What if you could take a cross-country tour to get a snapshot of what smaller ballet companies are presenting across the United States? That is the goal of the Kennedy Center's Ballet Across America festival, a cross-section of regional ballet from around the country, now in its third installment after previous incarnations in 2008 and 2010. The most recent work on the first set of three ballets, seen last night at the Kennedy Center Opera House was Ershter Vals, a work choreographed by Ma Cong for Richmond Ballet and premiered there in 2010. The dancers move to a recorded soundtrack of klezmer music, based on tunes from the Jewish ghettos of World War II-era Europe and recorded by Klezroym (unfortunately amplified at an ear-piercing volume in the theater). Cong has said that the work is about redemption and hope, but the choreography is too abstract to communicate much directly. The dancers present some stylized gestures that seem to indicate violence, like the dragging of bodies, faces buried in hands for lamentation, jerking movements like limbs being broken or lashed. Overall, though, the work is simply pretty -- orange or pink pastel dresses for the women, white shirts and maroon pants for the men -- and its opening gesture, a woman lifted up with arms outstretched, carried out in silence, sets a happy tone.
The most striking tableau of the evening came in James Kudelka's choreography Almost Mozart (pictured above), made for Oregon Ballet Theater, where it was premiered in 2006. The Kennedy Center Opera House Orchestra was in the pit but had little to play, because Kudelka has taken just shreds of Mozart's music -- from the Masonic Funeral Music (K. 477) and slow movement of the A major piano concerto (no. 23, K. 488) -- and had them played mostly at intervals between the dance segments, most of which were performed in silence (watch excerpt). This was maddening on one hand, because when one knows the music that is being chopped up it can be exceedingly annoying, especially when applause at the ends of dances obscured much of the music leading into the next segment. On the other hand, the provocation of the musical gesture -- not including any of the concerto's iconic piano solo part (!) -- bore fruit in the meaning and intensity of the silences that followed. You found yourself focused on the sounds the dancers made, their labored breathing as the dance continued, but eventually it seemed clear that too much was sacrificed by removing music quite so much. The most effective vignette was the Duet of Grace Shibley and Brett Bauer, which did have some music to accompany it, and evoked the man as a sort of puppet-master moving the woman-puppet, sometimes frozen and sometimes in motion -- Kudelka imposed on himself the limitation that the dancers, in groups of two or three, had to remain "attached to one another by hand" most of the time.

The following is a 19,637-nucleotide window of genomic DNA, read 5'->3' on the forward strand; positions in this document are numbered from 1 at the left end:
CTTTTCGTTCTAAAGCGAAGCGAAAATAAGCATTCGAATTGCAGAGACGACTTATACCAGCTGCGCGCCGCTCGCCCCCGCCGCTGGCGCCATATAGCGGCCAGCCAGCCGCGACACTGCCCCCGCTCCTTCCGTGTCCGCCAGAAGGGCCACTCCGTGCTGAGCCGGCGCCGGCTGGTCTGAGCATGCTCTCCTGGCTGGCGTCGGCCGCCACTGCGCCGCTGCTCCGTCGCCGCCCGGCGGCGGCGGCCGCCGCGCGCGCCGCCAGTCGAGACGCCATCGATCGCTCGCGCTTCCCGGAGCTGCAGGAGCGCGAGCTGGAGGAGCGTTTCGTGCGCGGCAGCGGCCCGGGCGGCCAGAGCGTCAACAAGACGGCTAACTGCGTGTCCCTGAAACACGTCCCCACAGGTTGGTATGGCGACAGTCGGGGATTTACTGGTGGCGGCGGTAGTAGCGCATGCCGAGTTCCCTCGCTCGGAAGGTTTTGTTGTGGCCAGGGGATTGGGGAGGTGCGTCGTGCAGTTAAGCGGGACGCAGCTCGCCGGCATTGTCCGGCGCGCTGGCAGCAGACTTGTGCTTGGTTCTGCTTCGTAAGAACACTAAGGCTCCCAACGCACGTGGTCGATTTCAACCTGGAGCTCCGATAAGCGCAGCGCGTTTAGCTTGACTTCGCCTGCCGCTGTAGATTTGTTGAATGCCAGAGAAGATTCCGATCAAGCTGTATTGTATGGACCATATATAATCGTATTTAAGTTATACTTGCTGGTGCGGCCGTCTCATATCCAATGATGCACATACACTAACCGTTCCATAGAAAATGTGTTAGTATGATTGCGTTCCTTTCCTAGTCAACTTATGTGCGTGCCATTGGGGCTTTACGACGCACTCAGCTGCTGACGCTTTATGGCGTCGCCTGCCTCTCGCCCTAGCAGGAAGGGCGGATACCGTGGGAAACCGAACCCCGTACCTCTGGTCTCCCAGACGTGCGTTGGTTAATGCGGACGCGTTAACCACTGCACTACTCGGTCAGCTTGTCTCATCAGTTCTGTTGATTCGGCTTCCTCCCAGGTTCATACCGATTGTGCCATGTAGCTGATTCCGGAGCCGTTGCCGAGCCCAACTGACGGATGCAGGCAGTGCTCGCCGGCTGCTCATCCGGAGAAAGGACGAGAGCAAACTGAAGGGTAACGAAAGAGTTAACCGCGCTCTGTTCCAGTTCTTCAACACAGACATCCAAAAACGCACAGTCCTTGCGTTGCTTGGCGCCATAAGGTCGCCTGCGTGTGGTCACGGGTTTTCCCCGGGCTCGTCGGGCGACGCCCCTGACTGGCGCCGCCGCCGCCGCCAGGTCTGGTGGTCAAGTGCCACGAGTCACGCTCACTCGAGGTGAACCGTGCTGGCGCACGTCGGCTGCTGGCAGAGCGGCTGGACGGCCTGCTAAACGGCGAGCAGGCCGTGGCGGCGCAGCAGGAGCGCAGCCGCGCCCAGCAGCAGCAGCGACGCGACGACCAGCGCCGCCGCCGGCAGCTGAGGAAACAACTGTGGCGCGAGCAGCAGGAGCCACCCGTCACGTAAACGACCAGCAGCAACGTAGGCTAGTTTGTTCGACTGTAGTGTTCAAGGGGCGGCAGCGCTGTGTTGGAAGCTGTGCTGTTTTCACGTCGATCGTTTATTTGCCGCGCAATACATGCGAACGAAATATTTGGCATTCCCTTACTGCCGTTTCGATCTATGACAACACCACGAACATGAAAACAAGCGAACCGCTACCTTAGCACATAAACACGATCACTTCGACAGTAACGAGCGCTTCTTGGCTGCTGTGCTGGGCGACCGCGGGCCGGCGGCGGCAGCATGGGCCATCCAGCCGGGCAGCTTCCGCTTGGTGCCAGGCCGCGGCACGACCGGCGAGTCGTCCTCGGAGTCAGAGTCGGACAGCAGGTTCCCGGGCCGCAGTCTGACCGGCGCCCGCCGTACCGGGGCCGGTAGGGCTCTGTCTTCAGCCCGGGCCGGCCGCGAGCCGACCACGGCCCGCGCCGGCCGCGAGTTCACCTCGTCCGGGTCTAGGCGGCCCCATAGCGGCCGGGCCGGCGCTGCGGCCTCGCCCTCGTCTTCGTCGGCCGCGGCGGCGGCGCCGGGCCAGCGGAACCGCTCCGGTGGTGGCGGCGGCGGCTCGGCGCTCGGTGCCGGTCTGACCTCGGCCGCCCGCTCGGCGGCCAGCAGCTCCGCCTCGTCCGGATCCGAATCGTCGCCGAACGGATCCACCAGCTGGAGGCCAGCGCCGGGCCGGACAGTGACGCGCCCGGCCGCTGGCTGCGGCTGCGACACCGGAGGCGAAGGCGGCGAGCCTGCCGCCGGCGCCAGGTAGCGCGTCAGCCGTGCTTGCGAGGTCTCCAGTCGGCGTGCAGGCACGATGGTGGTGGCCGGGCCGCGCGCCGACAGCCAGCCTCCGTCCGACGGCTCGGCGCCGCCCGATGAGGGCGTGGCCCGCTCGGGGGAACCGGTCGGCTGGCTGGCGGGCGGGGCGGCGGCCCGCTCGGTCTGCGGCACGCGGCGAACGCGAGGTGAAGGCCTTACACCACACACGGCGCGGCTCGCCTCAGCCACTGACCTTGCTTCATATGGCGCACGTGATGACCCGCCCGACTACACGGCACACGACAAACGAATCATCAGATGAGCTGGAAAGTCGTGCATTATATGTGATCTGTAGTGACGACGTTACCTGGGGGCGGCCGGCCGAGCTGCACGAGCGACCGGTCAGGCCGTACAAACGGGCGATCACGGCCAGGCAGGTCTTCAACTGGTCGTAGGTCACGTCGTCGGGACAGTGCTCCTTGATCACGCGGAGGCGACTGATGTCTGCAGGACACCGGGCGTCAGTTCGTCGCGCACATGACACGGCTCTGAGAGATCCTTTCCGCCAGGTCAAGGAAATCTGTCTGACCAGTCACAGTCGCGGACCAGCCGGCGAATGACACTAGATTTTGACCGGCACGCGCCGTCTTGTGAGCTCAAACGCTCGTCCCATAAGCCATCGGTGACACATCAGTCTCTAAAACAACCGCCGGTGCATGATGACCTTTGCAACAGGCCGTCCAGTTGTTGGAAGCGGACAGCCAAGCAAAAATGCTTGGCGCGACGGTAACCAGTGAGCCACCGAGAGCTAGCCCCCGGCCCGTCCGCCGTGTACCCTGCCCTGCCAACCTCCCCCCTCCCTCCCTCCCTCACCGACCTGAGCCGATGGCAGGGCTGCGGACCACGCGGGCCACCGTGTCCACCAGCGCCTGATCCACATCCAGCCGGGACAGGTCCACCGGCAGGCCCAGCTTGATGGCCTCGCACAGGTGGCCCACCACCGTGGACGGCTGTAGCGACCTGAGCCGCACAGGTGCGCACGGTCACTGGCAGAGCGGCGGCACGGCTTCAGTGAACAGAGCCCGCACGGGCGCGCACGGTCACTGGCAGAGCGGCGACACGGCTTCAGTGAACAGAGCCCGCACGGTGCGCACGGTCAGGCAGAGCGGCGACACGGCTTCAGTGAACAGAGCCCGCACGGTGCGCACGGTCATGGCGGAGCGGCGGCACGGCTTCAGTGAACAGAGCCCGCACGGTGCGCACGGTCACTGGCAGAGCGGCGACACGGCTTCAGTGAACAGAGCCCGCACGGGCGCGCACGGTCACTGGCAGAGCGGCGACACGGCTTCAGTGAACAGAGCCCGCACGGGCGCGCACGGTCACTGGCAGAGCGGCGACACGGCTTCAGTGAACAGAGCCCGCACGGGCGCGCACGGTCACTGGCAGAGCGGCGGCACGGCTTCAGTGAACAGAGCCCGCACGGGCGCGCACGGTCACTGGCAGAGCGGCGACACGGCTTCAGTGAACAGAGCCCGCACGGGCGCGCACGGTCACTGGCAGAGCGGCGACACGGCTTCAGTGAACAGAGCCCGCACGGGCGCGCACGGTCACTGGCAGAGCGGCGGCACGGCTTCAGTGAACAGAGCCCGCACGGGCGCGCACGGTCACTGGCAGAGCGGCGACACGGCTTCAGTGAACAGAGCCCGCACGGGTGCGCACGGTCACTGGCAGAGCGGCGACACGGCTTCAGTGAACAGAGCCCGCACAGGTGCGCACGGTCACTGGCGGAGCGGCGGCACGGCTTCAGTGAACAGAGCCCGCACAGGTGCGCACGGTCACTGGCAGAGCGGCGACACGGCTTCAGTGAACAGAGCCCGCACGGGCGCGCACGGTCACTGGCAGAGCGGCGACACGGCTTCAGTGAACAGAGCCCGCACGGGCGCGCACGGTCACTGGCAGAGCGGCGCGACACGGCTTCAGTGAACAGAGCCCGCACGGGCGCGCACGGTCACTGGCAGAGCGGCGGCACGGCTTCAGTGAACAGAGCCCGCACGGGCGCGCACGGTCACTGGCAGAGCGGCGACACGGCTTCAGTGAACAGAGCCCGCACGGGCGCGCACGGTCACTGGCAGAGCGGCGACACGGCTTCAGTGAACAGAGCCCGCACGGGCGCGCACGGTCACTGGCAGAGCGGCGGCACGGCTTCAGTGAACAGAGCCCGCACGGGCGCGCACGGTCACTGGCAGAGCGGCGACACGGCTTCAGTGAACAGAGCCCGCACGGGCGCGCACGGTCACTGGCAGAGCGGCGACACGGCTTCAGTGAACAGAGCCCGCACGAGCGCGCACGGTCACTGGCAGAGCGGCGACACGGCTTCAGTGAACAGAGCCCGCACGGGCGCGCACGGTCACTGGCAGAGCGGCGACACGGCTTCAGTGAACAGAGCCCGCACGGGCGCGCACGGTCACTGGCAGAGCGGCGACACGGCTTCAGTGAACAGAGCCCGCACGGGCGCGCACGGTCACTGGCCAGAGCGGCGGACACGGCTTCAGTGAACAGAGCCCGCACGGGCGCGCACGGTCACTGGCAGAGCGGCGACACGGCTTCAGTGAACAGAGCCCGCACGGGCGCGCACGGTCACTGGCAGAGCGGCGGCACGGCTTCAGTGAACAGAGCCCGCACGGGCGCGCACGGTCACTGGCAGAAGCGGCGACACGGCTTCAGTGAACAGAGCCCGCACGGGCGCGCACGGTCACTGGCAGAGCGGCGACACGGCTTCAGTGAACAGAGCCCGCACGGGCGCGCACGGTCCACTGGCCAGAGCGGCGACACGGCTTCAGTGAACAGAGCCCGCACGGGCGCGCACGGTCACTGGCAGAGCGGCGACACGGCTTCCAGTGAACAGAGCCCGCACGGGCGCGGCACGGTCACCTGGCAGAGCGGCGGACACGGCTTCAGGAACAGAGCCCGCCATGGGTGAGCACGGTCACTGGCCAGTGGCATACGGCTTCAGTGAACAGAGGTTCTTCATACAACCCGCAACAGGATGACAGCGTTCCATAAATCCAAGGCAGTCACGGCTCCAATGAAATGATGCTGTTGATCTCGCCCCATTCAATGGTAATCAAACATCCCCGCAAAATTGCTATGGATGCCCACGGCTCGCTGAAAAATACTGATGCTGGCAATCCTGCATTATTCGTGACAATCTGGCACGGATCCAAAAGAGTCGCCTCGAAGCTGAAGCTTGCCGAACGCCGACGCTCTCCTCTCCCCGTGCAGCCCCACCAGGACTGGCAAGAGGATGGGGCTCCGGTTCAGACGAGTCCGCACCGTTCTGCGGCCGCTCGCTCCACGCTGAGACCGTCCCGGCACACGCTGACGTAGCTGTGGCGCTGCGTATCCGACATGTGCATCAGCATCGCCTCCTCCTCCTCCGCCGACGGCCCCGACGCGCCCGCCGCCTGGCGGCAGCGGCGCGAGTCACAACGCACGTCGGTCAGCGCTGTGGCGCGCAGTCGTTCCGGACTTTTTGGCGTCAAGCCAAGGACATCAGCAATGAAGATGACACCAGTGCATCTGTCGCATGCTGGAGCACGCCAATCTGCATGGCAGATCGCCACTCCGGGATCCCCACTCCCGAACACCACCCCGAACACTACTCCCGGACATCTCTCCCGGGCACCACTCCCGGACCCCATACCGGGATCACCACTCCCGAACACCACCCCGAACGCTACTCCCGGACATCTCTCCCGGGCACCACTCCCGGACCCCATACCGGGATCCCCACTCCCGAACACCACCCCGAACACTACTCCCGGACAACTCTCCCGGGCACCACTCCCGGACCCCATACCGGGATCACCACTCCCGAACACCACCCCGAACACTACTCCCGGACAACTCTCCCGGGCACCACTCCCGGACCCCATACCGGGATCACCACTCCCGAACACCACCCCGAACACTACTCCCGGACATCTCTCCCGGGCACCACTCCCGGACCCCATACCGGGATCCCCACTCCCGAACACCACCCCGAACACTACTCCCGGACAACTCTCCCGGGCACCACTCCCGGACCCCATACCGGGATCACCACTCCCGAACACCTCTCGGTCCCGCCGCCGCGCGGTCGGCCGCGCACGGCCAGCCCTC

Sarah Kaufman, ‘Symphony in Three Movements’ makeover retains Balanchine ballet’s transcendence (Washington Post, June 6)
This program is repeated tonight (June 5, 7:30 pm) in the Kennedy Center Opera House. The Ballet Across America festival continues through June 9.